It took me a couple of decades before I realised I was not hearing as others were, and all that time no one said anything. Hang on, I’m deaf, maybe they did and I didn’t hear it :slight_smile:
Looking back now, I wish someone had said something that would have helped me figure it out sooner. I recorded my voice in the past and yes, I now realise I had the deaf voice, yet when I sang as a child in a choir it wasn’t there!

Human sensory perception is such a complicated beast, and our hearing relies on not just what we hear but all the visual (and tactile) cues we receive from lips, body language etc. It is normal that our speech would be impacted if we are young deaf as we humans mimic, if we are deaf to whatever degree, mimicking speech as part of learning becomes so much harder. It is natural that you would sound different.

Own your differences, it is what has made you you (said nicely).


OH GIMME A BREAK!!! Think about all the folks out there who speak with “accents”. Do folks make a point of telling them that? I totally feel for ya, craftycrocheter. I think those kind of comments go beyond the acceptable line of conversation, interaction, communication and empathy for starters.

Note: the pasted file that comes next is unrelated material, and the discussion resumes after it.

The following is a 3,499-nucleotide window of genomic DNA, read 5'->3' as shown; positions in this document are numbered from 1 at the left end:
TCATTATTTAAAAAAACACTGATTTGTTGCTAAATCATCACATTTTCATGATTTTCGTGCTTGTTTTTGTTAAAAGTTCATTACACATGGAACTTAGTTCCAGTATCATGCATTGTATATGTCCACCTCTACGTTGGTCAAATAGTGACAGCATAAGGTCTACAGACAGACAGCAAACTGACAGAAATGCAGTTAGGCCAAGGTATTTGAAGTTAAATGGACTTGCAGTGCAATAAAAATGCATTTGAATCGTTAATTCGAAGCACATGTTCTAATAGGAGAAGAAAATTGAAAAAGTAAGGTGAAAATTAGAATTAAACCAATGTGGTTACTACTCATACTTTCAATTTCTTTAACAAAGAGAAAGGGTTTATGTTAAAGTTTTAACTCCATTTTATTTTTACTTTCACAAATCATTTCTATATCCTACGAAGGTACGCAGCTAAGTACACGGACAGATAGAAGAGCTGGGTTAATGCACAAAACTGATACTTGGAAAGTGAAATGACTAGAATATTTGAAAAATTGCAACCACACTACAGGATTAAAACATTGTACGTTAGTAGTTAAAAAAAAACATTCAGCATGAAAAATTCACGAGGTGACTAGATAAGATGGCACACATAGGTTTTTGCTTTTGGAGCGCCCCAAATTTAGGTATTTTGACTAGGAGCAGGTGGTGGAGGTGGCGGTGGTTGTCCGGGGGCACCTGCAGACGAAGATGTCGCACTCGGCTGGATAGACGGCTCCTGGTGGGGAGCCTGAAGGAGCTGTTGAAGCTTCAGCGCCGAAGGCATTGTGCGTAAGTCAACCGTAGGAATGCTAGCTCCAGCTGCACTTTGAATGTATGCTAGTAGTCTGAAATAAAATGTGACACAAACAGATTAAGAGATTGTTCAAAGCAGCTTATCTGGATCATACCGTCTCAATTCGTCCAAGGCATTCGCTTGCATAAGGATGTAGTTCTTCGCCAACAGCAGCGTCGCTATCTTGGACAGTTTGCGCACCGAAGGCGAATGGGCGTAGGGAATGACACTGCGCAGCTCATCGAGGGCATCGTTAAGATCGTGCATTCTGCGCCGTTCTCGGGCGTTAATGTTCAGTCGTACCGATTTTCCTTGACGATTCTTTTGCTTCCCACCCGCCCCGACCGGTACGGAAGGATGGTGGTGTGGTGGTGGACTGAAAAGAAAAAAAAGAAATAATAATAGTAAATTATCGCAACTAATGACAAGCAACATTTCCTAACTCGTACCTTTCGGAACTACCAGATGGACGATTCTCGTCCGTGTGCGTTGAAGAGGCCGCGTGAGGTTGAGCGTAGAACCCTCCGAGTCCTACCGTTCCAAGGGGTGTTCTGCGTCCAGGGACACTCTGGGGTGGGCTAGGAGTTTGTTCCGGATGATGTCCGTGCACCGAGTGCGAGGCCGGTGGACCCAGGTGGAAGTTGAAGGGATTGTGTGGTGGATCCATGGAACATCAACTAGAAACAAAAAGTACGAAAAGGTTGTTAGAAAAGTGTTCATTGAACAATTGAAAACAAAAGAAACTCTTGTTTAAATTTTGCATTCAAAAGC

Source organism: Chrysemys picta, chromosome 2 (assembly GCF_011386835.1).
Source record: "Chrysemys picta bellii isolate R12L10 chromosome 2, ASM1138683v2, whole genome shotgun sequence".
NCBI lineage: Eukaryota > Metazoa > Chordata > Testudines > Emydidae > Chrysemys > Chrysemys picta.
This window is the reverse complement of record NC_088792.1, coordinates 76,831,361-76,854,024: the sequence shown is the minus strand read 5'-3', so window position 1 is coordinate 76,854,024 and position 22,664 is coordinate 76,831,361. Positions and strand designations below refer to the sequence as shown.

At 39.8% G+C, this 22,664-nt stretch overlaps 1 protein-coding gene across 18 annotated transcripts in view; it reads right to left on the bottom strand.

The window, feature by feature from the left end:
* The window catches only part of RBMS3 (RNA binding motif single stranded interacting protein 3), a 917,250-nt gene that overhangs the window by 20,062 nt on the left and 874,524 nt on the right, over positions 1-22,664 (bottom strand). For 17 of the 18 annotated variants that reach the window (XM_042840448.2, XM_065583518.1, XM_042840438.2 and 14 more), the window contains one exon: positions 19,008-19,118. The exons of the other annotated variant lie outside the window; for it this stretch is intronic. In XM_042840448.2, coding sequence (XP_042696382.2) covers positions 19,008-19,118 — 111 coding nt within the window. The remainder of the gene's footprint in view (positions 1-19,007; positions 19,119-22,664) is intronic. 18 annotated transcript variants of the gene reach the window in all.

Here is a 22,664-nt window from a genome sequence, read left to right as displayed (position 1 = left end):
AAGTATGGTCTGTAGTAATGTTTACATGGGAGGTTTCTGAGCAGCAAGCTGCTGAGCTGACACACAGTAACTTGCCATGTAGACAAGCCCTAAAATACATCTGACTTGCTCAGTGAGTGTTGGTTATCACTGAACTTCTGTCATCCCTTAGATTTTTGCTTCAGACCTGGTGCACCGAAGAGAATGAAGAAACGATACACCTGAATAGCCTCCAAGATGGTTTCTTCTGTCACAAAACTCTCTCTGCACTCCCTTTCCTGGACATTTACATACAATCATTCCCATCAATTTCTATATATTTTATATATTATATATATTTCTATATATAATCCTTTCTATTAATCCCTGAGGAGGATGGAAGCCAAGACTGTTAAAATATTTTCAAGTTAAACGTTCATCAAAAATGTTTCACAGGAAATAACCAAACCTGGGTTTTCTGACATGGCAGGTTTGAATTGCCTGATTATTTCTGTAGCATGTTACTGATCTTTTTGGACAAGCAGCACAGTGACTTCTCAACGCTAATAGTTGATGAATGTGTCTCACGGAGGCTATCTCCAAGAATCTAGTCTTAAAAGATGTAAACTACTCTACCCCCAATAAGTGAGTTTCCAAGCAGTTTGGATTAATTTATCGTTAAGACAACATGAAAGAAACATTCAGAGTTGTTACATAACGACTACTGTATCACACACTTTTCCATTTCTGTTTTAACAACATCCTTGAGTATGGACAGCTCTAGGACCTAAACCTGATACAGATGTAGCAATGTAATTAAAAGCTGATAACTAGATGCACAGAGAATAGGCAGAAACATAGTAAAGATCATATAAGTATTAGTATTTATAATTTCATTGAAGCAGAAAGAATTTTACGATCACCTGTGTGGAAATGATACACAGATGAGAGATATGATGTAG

I live in an OCEAN of people from all countries of the world: black, brown, yellow, red, blue-white, pinkish white, coffee bean, caramel. I love them ALL. The variety of humanity is what keeps me alive and on my toes. Yes it’s challenging to deal with slang and accents all day long, but if I had to single out a person to say, “You talk weird!” I’d be standing in the sun for 12 hours with a line 3 miles long.

NEVER give up your desire to talk, socialize and be out there with people. Try to hang on to your sanity - maybe come up with a droll line to take the tension out. I’d probably pull my hair back and say, “Look, if YOU were born with cinderblock ears like mine, you’d be asking ME how to talk, period, K?”

Yes, if someone is profoundly deaf from birth - and perhaps even if they are at that level late in life - we may slur a word or miss a fricative f’petessake. But again, what about everyone else out there in the Big City? Are they not also speaking different than us? :thinking: